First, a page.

Plumpp: African American life and experiences in urban centers were far different than the experiences in the South. Blacks began moving to the Midwest, East, and West from the agricultural South in the late 1930s. The Second World War was the impetus to greatly increase the number of these migrants moving from a geography where slavery existed and where de facto segregation laws imposed a marginal existence upon them. This phenomenon is reflected in the 1950 census, which showed that for the first time a majority of African Americans living outside of the South were in urban areas of the North.
We can safely surmise that Blacks left the South for various reasons: (1) to escape the inhuman grip that land tenancy or sharecropping had on their futures; (2) to flee the indignities caused by the imposition of segregation and Jim Crow laws and practices; and (3) to escape the lynch rope or burning at the stake if they forgot their places.
The current racial tensions in Chicago have their roots anchored deeply in the Black migration process from the South. Chicago or Detroit or Gary differ from Black experiences in the South because the African American workers would now be compensated weekly for their labor with wages, and their numbers swelled to such an extent that their political and economic power created spaces for a modicum of self-determination. You had greater opportunities for education and ascendancy. Thus, you had a solid Black middle class providing services for Black citizens. There were radio stations, newspapers, churches, funeral homes, restaurants, barber shops. There was a thriving business community, and Thirty-fifth and Forty-seventh Streets were meccas or showcases for Black entrepreneurs and for shopping in this area in the Chicago community and in Bronzeville.
However, when Blacks arrived in cities of the Midwest, East, or West, there were no welcome mats for them or any processes for their social integration into society. Thus, they had to exist in confined spaces, which eventually led to overcrowding. The tragic reality of Blacks living in communities on the Southside of Chicago is that rather than granting them more horizontal space to expand, they developed a policy of erecting a vertical existence in high-rises where they could be contained.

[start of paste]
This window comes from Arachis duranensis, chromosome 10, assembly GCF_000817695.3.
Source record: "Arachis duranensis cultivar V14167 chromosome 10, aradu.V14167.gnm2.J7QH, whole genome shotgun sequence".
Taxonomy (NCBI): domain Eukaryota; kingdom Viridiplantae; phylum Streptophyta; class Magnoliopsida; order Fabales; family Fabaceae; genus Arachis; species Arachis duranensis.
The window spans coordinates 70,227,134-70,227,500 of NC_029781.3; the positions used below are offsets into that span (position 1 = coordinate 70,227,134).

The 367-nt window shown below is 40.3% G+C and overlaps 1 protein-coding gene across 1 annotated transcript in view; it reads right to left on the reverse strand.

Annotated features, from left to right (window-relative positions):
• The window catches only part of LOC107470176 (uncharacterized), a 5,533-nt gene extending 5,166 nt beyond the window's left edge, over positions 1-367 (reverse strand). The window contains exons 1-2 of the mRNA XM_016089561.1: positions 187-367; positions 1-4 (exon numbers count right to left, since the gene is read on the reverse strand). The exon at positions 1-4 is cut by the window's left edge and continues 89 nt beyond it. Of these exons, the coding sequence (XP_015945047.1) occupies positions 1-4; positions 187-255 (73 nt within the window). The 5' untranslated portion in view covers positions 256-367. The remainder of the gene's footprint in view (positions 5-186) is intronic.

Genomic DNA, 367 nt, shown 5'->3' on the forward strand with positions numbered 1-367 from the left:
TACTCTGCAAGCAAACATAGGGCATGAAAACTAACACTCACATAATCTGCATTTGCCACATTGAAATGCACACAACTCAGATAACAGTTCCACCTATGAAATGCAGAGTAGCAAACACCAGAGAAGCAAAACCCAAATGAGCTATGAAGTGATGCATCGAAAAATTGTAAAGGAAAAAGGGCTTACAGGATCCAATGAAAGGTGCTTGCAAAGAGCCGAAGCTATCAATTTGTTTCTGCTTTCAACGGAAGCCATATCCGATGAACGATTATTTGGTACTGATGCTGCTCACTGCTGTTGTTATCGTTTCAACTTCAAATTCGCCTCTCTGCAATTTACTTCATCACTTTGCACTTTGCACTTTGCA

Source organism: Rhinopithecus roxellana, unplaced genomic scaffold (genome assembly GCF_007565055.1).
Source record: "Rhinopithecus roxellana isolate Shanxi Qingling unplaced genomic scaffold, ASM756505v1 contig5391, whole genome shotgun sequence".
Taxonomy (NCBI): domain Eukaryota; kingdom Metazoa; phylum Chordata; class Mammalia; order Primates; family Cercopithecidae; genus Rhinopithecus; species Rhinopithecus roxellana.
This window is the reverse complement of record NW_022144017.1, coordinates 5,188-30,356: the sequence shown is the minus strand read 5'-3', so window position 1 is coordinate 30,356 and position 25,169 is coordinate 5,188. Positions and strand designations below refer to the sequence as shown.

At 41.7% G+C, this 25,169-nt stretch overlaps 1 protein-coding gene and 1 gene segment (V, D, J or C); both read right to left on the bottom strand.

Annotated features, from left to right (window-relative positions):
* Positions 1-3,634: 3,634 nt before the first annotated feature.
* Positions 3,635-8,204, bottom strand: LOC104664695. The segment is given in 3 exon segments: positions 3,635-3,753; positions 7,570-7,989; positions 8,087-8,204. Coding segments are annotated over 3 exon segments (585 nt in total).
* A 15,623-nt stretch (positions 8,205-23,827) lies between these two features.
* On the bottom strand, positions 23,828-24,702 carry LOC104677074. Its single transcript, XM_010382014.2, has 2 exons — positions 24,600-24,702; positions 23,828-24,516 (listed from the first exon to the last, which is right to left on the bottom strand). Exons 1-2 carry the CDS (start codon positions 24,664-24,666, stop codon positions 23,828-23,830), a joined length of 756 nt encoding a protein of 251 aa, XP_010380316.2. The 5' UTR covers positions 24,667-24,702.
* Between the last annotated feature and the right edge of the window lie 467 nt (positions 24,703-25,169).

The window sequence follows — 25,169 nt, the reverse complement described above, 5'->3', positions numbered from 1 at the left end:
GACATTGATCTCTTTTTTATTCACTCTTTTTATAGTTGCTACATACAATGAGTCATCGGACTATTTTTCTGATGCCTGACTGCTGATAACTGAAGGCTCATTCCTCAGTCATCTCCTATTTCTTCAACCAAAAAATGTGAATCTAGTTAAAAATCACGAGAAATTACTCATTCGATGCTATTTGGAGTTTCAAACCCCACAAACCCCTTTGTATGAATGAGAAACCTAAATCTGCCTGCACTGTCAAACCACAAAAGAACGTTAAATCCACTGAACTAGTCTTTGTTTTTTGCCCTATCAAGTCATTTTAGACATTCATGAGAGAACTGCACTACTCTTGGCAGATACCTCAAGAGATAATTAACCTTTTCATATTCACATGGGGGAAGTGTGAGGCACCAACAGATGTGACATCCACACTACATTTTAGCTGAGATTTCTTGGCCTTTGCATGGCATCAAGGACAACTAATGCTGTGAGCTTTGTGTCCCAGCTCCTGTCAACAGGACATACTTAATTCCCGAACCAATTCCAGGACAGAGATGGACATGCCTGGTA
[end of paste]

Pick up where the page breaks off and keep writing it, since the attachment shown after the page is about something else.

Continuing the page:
The primary effects of confining the uneducated and poor in high-rise structures meant that living there became intolerable because of the eventual arrival and spread of gang activity and conflicts over drugs. These high-rise public housing projects became apartheid structures within the city of Chicago.
Zheng: How are the current racial tensions in Chicago in comparison to the 1960s?
Plumpp: The 1960s are ironic in that there was a short-lived period of hopefulness and pride spawned by the Black consciousness and Black Power ideologies of the time. The passage of the Civil Rights Act and the Voters Rights Act and the concomitant elections of Black mayors in Cleveland, Ohio; Gary, Indiana; and Newark, New Jersey, created a sense of progress and hope. However, the volcanic eruptions of spontaneous uprising or riots in 1966 and 1967 and culminating in the unmatched conflagration after the assassination of Martin Luther King Jr. in 1968 forever changed the Black community and Black-and-white relations. The most salient aspects of these events are the migration of educated and solidly working-class African Americans from the inner city to South Shore and to South Suburban communities—Country Club Hills, Hazel Crest, Markham Homewood, Calumet City, and South Suburban.
These migrations left a bleak landscape behind in Chicago’s inner city. This resulted in areas that the commentator Bill Moyers referred to as places “whose inhabitants are the underclass.” These are communities where there is no viable shopping, the school system has stopped functioning, health care delivery systems are ineffective, and the law enforcement agencies are overvigilant. In fact, these communities or spaces are considered prime real estate where there are no local or federal policies to improve conditions so that these individuals could live a decent existence where they are. These communities do not have the benefit of an educated leadership that could support strong advocacy, and the residents become pawns in this vicious game of survival and a fight for resources in a place where their manual labor is no longer needed. Yet the greatest impact was not due to race but the loss of industrial jobs, where with minimal education African Americans were able to achieve a middle-class living.
Zheng: Would there be a solution to these tensions?
Plumpp: Though despairing and bleak, there is a possibility for some rare phoenix to rise from the ashes of inner-city Black plight. There is an unstoppable movement for community empowerment, and there is a new consciousness emerging. The youth hold the key. The Black Lives Matter movement addresses an agenda spawned by “systemic racism.” There are no immediate or short-term solutions to racism as it pertains to relationships between Blacks and governmental institutions or white communities. At this stage the Black church and educated Blacks must combine leadership to support the spontaneous demands of this movement. They also must guide and work with Black communities in the quest to make their lives matter.